There is a saying about how there are two ways to be happy: to have much or to require little.
We do not have as much control over what we have, but we do have more control over what we think we require. While we all have basic needs including water, food, and shelter, there are plenty of commodities that we think we need to be happy, satisfied, content, or whatever word you would like to use. Research studies have shown that the simple act of expressing gratitude can provide a robust increase in your well-being.
Society, at least in America, tends to value money and fame. Neither of these guarantee happiness, and there are plenty of examples of people who are rich, famous, and unhappy. What research studies have taught us is that there is a threshold of income at which people reach peak happiness– because further income after this threshold does not increase happiness by much. This threshold is lower than most people would expect. We will not be happy simply by having hundreds of thousands of dollars. We need to be able to live, so some money certainly brings us happiness. But ultimately, our happiness will depend more on our internal selves than on external wealth.
In addition to the help of therapy, the increase in well-being and happiness from practicing and showing gratitude can help reduce symptoms of depression, anxiety, and trauma. Gratitude sparks a greater quality of life and connection to self and others.
An attitude of gratitude is simple to foster. Simple does not mean easy, but this practice can certainly become easier with time. A great way to start is to take time once a week to write down three things you are grateful for. That’s it. You can use anything for writing these: your phone, a random piece of paper, a fancy notebook– it doesn’t really matter. The simple act of intentionally writing three points of gratitude will gradually build that beneficial attitude of gratitude. Our brains are constantly changing, even as adults. We can take advantage of the neuroplasticity of our brains to become closer to our ideal self.
To be more specific about the exercise, you can write down more than three things you are grateful for and you can do it more than once a week, but be intentional and sparing. Studies actually showed a larger increase in well-being when participants did the gratitude exercise once a week than every day of the week. So up to three times a week might be most beneficial. Gratitude journaling fewer times per week is more likely to become a successful habit anyway than trying to do it daily. When setting goals, go smaller and easier. As humans, we will do more of what makes us feel good. If you complete an easy goal, you’re more likely to want to do it again.
Another recommendation for the exercise is to write at least one thing about yourself that you are grateful for. This focus can gradually foster your self-esteem and confidence! What we practice will eventually become automatic for us in our day-to-day lives.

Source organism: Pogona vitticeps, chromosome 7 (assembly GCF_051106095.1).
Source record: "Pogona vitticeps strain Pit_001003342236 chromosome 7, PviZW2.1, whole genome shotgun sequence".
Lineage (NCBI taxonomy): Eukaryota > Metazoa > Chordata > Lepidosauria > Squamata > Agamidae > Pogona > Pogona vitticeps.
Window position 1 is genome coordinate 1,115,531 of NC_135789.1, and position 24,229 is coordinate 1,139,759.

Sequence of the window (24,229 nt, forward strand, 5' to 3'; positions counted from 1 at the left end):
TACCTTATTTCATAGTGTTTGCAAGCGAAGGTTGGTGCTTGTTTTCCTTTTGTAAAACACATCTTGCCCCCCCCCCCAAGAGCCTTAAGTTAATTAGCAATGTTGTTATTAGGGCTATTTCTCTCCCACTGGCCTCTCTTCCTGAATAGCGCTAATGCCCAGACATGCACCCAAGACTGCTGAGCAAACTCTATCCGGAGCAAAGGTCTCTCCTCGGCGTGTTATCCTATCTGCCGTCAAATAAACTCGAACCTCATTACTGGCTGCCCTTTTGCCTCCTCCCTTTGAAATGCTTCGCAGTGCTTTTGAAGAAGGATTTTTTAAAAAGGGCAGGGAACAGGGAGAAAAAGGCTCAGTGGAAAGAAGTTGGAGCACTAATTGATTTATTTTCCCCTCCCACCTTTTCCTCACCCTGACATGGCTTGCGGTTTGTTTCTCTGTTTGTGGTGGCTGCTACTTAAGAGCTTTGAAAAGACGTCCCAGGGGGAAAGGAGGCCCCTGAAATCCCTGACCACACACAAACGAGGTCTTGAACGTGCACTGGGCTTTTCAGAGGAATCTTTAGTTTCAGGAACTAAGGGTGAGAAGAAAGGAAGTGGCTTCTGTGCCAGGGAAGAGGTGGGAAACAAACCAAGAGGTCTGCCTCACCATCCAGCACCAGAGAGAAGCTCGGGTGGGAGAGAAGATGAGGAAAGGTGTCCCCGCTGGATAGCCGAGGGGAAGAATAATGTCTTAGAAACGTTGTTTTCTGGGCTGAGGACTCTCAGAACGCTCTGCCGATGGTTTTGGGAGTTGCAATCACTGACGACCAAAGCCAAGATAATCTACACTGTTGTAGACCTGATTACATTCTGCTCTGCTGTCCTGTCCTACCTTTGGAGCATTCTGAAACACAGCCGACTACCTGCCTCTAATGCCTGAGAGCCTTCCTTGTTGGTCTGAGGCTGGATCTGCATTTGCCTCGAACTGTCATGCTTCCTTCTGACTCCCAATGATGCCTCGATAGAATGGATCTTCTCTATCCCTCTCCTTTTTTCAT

When picking things to be grateful for, anything can count. We can be grateful for oxygen to breathe, our loved ones, or material goods. We can be grateful for our kindness, working lungs, or ability to cook amazing food. I can be grateful for being alive or for getting to drink a yummy homemade peppermint hot chocolate with whipped cream last night. There is no wrong way to journal. I do recommend physically writing on paper; our devices can have many associations and be overwhelming. But any practice of gratitude will be helpful.
If you are struggling with learning how to practice gratitude and understanding the benefits. Therapy can help. A therapist in the New York City area, like Brooklyn and Queens, can assist you in identifying ways in which you can express gratitude to yourself.
If you are unsure of where to start, let’s talk and see what the next steps are for you!
“So, you may not be as fast on your feet, and the image in your mirror may be a little disappointing, but if you are still functioning and not in pain, gratitude should be the name of the game”- Betty White
Begin Working With A Black Therapist in Brooklyn, NY
Our team would be honored to support you in incorporating gratitude into your daily life. To get started, learn more about SG Counseling in New York. Our brown and black therapists are here to support you. Start your therapy journey by following these simple steps:
- Schedule a free consultation or book a session
- Meet with a caring therapist
- Begin your mental health journey!
Other Services SG Wellness Offers:
Finding support for your mental health matters. Our therapists in NY are here for you and your needs. At our therapy practice, we have therapists who identify as black therapists, Latinx therapists, Dominican, & BIPOC. It’s our mission to offer multicultural counseling that serves you and your needs. We offer therapy for people of color, therapy for Latinx individuals, indigenous populations, and middle eastern clients, as well as therapy for men and women. If you’re looking for a safe space we are here for you.
Additionally, if you’re looking for another kind of support other than therapy for self-esteem we have more services. Other services we offer include anxiety treatment and therapy for perfectionism, depression treatment, individual therapy, therapy for young and emerging adults, individual relationship therapy. All of our services are offered via online therapy in New York. Areas we serve include Bedstuy, The Broncs, Queens, and Brooklyn, NY. When you’re ready, let’s work together.